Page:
An evaluation was carried out of the failure of the test series, after tests were carried out with different materials. Greenhouse films were assigned hail resistance class 3. The location of the failure as a bullet penetration was observed at the impact point in the corner for nearly all specimens, as shown in Figure 14a.). The test series with acrylic glass, which was classified in hail resistance class 3, showed a star-like fracture pattern at the impact point in the centre, as shown in Figure 14b.). The new thin-wall panels withstand the hail resistance class 5. Only small dents, as seen in Figure 15 c.), could be detected. The aged thin-wall sheets could only be classified as class 3 and the failure as bullet penetration was observed, as shown in Figure 14d.). The test series of float glass with hail resistance class 3 showed failure behaviour as bullet penetration, as can be seen in Figure 14d.). In comparison to the float glass the chemically pre-stressed glass could be classified as hail resistance class 5 without breakage.

Fig. 14: Failure of test samples.
Fig. 14: Failure of test samples.

8. Conclusion

Due to climate change, there will be more extreme weather in the future, such as storms, heavy rain events in combination with hail, and the associated damage in various structural areas of our life such as the envelopes of greenhouses from hail. It is expected that such extreme hail events will also occur in regions where such events have not yet been observed. For this reason, it is important to address issues ranging from the origin of hail to the damage caused by hailstorms.

The so-called hail resistance classes can be determined in the laboratory using suitable testing equipment. This determination of hail resistance classes was carried out in the laboratory of the University of Applied Sciences FH Joanneum Graz. The results of the classification into hail resistance classes were presented for different materials for greenhouse roofing.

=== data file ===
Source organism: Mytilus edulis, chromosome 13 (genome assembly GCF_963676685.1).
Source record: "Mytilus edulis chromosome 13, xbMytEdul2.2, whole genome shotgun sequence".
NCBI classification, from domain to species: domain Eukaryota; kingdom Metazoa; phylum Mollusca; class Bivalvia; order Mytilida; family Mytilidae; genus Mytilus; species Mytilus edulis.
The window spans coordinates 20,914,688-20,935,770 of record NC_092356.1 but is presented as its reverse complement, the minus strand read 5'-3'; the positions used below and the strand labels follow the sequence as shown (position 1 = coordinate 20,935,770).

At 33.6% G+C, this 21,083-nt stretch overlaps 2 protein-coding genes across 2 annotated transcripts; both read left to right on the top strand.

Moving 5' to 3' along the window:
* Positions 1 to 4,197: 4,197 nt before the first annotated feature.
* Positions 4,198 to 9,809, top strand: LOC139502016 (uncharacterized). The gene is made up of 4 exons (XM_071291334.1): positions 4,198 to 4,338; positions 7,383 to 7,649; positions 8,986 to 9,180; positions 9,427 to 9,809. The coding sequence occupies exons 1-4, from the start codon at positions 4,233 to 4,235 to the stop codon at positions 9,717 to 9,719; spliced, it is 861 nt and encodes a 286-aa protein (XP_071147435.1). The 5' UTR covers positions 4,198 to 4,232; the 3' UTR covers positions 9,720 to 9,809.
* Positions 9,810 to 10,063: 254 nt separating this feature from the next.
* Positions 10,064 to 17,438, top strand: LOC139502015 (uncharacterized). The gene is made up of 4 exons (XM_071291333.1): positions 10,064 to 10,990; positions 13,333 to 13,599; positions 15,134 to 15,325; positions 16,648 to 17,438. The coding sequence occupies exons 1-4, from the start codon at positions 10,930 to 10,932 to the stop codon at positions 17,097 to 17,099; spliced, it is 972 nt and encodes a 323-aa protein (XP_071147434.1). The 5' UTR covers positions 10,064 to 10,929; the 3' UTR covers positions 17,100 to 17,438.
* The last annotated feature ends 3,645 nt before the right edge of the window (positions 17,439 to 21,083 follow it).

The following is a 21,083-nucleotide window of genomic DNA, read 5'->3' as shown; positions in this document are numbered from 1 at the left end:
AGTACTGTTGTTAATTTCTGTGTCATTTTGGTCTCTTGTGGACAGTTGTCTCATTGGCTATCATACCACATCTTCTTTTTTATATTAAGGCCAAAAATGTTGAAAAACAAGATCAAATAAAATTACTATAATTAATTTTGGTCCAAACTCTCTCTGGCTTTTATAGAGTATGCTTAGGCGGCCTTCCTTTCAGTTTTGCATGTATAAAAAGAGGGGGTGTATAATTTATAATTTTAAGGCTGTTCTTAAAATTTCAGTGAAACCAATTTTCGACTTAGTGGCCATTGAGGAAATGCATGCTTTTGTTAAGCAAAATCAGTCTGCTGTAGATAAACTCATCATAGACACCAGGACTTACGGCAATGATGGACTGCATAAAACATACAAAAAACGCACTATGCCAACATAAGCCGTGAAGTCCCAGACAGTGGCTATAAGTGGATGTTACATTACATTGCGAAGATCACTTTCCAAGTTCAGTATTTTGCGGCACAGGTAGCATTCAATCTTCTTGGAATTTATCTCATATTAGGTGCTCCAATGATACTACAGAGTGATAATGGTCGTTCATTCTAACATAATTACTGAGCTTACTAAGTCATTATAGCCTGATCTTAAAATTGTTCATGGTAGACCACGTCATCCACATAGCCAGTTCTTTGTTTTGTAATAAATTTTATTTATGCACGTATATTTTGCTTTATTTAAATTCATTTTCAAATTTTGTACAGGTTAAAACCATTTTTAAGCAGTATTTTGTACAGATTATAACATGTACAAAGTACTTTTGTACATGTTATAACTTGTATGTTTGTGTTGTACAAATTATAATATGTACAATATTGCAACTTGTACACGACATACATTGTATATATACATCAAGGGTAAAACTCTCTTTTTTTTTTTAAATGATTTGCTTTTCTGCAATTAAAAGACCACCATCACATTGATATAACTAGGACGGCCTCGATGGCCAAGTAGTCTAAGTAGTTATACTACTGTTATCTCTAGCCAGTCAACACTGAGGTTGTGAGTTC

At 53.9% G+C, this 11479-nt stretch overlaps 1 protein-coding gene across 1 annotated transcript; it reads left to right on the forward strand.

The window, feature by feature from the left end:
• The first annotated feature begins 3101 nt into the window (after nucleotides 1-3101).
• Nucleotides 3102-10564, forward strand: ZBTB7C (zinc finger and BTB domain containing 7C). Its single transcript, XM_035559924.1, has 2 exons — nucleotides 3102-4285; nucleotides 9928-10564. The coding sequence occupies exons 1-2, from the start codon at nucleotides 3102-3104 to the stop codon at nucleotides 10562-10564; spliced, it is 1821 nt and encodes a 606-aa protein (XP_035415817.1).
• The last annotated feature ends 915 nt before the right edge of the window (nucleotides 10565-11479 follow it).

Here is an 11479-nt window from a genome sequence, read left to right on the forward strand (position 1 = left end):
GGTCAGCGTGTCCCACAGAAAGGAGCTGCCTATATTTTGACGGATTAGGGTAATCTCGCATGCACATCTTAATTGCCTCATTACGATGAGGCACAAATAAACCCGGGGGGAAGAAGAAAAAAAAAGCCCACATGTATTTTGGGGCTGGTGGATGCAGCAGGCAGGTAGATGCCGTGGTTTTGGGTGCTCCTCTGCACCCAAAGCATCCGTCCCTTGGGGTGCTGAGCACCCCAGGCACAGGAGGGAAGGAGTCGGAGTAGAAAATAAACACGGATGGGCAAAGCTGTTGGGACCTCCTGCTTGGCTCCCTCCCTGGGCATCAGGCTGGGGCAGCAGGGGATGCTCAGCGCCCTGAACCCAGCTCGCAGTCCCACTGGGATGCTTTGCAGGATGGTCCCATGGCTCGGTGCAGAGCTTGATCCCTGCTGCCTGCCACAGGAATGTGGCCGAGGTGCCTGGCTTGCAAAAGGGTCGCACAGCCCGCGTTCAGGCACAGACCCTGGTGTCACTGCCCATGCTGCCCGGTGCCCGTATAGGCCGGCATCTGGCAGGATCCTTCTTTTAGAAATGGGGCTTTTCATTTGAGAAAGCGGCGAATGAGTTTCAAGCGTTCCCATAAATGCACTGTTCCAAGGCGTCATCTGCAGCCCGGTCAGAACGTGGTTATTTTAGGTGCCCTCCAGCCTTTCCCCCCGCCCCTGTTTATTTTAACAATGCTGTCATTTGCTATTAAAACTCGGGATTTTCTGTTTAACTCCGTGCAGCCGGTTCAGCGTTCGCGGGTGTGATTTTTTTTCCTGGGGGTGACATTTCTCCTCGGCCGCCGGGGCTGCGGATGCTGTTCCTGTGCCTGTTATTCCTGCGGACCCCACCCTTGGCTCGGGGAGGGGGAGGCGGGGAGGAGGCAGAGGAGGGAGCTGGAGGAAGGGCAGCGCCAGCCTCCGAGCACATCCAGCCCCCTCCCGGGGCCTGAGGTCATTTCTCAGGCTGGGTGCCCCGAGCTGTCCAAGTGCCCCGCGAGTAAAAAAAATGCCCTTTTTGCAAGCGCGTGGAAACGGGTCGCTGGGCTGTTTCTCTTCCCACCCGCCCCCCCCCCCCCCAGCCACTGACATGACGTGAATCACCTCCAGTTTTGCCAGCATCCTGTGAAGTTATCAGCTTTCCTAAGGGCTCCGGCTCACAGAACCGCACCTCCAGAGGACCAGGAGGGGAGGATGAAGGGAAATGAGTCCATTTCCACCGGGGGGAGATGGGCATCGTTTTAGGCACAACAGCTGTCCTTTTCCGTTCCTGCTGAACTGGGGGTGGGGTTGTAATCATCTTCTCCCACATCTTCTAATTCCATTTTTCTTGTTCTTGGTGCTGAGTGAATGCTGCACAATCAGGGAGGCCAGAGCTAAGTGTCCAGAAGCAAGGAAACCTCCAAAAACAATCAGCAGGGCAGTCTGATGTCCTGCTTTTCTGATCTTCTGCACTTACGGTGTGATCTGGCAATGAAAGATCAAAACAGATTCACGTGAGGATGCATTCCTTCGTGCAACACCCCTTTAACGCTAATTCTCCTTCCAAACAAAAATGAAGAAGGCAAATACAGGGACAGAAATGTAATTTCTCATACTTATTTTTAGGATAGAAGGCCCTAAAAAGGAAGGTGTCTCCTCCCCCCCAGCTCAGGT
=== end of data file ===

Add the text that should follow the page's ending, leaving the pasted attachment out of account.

The test series showed a lower a lower hail resistance class for synthetic material like greenhouse film, acrylic glass, and thin wall panels when compared with glass as a material for greenhouse coverings. In the case of synthetic materials, aging with the effect of an increase in brittleness must be considered. In the case of glass as a material, such an effect has not yet been.

Acknowledgements

This test series were carried out in the research project “Josef Ressel Centre for Thin Glass Technology for Structural Glass Applications” funded by the Christian Doppler Research Association.

References

Austrian Hail Insurance Agency, www.hagel.at
Wascher, H.: Hagelschauerprüfungen an Gebäudehüllen, Dissertation. Technischen Universität Graz, Fakultät für Bauingenieurwissenschaften, Graz: TU Graz (2013)
IPCC, 2014: Klimaänderung 2014: Synthesebericht. Beitrag der Arbeitsgruppen I, II und III zum Fünften Sachstandsbericht des Zwischenstaatlichen Ausschusses für Klimaänderungen (IPCC) [Hauptautoren, R.K. Pachauri und L.A. Meyer (Hrsg.)]. IPCC, Genf, Schweiz. Deutsche Übersetzung durch Deutsche IPCC-Koordinierungsstelle, Bonn, 2016, S.63. 
ZAMG, Zentralanstalt für Meteorologie und Geodynamik, Lebensministerium und VVO - Verband der Versicherungsunternehmen Österreichs (Hrsg.): Weiterführende Information – Hagelschaden. https://hora.gv.at/assets/eHORA/pdf/HORA_Hagelschaden_Weiterfuehrende-Informationen_v1.pdf
VKF, Vereinigung Kantonaler Feuerversicherungen VKF (Hrsg.): Hagelregister (HR). VKF Prüfbestimmungen Nr. 00a Allgemeiner Teil A.